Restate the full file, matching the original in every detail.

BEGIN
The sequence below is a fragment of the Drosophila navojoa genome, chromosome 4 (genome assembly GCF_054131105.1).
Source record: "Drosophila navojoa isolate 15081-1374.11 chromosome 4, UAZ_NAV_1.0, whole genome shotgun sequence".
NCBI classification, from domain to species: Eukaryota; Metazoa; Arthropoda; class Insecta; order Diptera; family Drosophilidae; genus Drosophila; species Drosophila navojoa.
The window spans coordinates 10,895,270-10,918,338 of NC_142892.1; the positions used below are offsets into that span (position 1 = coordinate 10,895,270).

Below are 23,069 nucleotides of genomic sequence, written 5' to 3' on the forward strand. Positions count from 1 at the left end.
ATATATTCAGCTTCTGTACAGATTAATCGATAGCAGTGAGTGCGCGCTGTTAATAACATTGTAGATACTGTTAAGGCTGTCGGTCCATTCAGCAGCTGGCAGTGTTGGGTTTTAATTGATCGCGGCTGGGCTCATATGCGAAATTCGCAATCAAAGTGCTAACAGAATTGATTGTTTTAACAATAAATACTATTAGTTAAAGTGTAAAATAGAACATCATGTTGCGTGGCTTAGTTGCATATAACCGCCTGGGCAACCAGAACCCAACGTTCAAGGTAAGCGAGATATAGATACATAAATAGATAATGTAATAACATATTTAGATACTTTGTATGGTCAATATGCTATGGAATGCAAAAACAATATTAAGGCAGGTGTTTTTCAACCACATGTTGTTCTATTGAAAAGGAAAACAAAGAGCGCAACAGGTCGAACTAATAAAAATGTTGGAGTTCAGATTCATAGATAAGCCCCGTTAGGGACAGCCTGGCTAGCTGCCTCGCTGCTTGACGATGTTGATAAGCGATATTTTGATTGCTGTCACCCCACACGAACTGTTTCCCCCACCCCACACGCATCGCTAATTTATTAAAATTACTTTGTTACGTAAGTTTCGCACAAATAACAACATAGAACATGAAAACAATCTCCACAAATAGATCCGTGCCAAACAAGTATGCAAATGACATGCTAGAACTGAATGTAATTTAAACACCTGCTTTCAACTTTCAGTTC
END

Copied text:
The sequence below is a fragment of the Drosophila navojoa genome, chromosome 4 (genome assembly GCF_054131105.1).
Source record: "Drosophila navojoa isolate 15081-1374.11 chromosome 4, UAZ_NAV_1.0, whole genome shotgun sequence".
NCBI classification, from domain to species: Eukaryota; Metazoa; Arthropoda; class Insecta; order Diptera; family Drosophilidae; genus Drosophila; species Drosophila navojoa.
The window spans coordinates 10,895,270-10,918,338 of NC_142892.1; the positions used below are offsets into that span (position 1 = coordinate 10,895,270).

Below are 23,069 nucleotides of genomic sequence, written 5' to 3' on the forward strand. Positions count from 1 at the left end.
ATATATTCAGCTTCTGTACAGATTAATCGATAGCAGTGAGTGCGCGCTGTTAATAACATTGTAGATACTGTTAAGGCTGTCGGTCCATTCAGCAGCTGGCAGTGTTGGGTTTTAATTGATCGCGGCTGGGCTCATATGCGAAATTCGCAATCAAAGTGCTAACAGAATTGATTGTTTTAACAATAAATACTATTAGTTAAAGTGTAAAATAGAACATCATGTTGCGTGGCTTAGTTGCATATAACCGCCTGGGCAACCAGAACCCAACGTTCAAGGTAAGCGAGATATAGATACATAAATAGATAATGTAATAACATATTTAGATACTTTGTATGGTCAATATGCTATGGAATGCAAAAACAATATTAAGGCAGGTGTTTTTCAACCACATGTTGTTCTATTGAAAAGGAAAACAAAGAGCGCAACAGGTCGAACTAATAAAAATGTTGGAGTTCAGATTCATAGATAAGCCCCGTTAGGGACAGCCTGGCTAGCTGCCTCGCTGCTTGACGATGTTGATAAGCGATATTTTGATTGCTGTCACCCCACACGAACTGTTTCCCCCACCCCACACGCATCGCTAATTTATTAAAATTACTTTGTTACGTAAGTTTCGCACAAATAACAACATAGAACATGAAAACAATCTCCACAAATAGATCCGTGCCAAACAAGTATGCAAATGACATGCTAGAACTGAATGTAATTTAAACACCTGCTTTCAACTTTCAGTTC